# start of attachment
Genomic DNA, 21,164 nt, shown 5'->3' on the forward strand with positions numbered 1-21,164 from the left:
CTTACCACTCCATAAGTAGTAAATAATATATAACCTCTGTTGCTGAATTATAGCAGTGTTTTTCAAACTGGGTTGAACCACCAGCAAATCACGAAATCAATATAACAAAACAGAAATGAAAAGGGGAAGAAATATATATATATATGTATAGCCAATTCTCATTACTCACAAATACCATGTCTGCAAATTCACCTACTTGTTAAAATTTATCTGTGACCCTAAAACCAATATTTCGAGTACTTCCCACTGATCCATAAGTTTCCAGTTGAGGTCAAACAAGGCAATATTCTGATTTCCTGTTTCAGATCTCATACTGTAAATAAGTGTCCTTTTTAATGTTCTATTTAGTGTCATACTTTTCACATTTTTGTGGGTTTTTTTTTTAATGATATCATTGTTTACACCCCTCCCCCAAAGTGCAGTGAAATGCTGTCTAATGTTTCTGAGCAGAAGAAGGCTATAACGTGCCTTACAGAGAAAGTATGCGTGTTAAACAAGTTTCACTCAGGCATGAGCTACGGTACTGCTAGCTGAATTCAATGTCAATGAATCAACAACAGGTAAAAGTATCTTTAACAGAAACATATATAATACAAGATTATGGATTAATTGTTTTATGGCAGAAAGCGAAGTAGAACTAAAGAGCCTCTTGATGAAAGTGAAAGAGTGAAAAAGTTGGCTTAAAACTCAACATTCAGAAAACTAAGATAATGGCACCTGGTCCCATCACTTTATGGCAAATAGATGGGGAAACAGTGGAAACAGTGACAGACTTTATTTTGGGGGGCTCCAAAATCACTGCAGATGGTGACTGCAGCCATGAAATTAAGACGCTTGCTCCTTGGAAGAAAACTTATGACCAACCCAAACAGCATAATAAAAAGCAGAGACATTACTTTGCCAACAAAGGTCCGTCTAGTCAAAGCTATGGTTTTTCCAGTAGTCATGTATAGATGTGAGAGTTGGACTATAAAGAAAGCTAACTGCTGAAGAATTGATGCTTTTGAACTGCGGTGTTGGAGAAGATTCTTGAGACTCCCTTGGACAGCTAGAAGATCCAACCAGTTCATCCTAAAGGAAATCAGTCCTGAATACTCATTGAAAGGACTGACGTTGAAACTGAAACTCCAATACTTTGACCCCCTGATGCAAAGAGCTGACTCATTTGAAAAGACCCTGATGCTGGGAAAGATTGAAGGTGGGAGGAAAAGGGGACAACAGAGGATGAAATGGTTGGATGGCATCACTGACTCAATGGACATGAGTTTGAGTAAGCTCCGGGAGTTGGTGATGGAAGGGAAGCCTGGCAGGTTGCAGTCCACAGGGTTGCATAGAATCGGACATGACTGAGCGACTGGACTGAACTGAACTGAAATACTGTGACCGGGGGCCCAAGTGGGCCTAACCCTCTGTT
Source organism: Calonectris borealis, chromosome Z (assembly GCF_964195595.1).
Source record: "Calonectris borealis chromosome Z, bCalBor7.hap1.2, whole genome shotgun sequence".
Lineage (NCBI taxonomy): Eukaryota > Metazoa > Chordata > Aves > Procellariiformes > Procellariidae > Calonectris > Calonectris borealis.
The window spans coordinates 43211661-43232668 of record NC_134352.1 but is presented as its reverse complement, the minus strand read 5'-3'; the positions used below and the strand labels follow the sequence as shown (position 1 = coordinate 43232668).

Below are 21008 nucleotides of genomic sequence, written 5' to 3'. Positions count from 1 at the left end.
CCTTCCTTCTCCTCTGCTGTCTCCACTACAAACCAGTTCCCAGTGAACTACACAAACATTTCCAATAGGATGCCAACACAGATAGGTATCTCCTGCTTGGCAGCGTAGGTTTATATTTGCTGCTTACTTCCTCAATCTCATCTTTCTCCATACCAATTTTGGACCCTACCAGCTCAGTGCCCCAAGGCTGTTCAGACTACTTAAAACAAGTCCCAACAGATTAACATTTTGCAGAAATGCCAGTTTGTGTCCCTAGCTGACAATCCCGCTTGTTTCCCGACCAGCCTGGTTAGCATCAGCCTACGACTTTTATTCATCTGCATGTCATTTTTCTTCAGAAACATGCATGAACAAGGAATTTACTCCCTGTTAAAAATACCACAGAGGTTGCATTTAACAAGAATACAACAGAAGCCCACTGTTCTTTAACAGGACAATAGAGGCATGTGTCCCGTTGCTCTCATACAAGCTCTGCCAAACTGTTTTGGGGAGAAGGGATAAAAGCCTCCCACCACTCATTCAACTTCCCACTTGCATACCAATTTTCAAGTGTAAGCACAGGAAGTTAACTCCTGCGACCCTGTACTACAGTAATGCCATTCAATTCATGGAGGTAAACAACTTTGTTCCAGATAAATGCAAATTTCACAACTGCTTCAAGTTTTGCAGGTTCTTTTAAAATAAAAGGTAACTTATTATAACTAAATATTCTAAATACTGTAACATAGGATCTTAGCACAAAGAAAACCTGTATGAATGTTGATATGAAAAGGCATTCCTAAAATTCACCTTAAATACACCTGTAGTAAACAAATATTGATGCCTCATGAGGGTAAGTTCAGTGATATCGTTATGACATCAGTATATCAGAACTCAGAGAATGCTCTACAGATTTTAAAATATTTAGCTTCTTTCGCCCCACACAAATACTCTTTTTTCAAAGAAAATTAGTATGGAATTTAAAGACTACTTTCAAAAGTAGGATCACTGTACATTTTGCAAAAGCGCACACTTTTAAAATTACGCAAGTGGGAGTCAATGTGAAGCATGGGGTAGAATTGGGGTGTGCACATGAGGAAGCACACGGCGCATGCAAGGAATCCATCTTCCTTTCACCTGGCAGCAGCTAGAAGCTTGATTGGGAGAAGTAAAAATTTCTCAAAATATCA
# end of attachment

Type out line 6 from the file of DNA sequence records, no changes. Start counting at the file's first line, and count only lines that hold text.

The window spans coordinates 43211661-43232668 of record NC_134352.1 but is presented as its reverse complement, the minus strand read 5'-3'; the positions used below and the strand labels follow the sequence as shown (position 1 = coordinate 43232668).